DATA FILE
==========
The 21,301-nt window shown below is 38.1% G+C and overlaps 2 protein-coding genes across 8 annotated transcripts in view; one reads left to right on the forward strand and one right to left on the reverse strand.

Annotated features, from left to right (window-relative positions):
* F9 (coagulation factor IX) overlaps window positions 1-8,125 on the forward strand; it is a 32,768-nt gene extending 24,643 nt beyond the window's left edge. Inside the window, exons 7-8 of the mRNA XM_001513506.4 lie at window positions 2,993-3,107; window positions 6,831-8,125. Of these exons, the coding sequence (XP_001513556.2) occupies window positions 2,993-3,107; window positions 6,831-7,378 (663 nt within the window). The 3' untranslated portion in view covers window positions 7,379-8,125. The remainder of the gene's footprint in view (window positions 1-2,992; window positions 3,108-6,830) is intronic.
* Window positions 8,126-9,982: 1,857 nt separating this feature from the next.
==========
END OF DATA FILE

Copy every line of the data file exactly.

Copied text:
The 21,301-nt window shown below is 38.1% G+C and overlaps 2 protein-coding genes across 8 annotated transcripts in view; one reads left to right on the forward strand and one right to left on the reverse strand.

Annotated features, from left to right (window-relative positions):
* F9 (coagulation factor IX) overlaps window positions 1-8,125 on the forward strand; it is a 32,768-nt gene extending 24,643 nt beyond the window's left edge. Inside the window, exons 7-8 of the mRNA XM_001513506.4 lie at window positions 2,993-3,107; window positions 6,831-8,125. Of these exons, the coding sequence (XP_001513556.2) occupies window positions 2,993-3,107; window positions 6,831-7,378 (663 nt within the window). The 3' untranslated portion in view covers window positions 7,379-8,125. The remainder of the gene's footprint in view (window positions 1-2,992; window positions 3,108-6,830) is intronic.
* Window positions 8,126-9,982: 1,857 nt separating this feature from the next.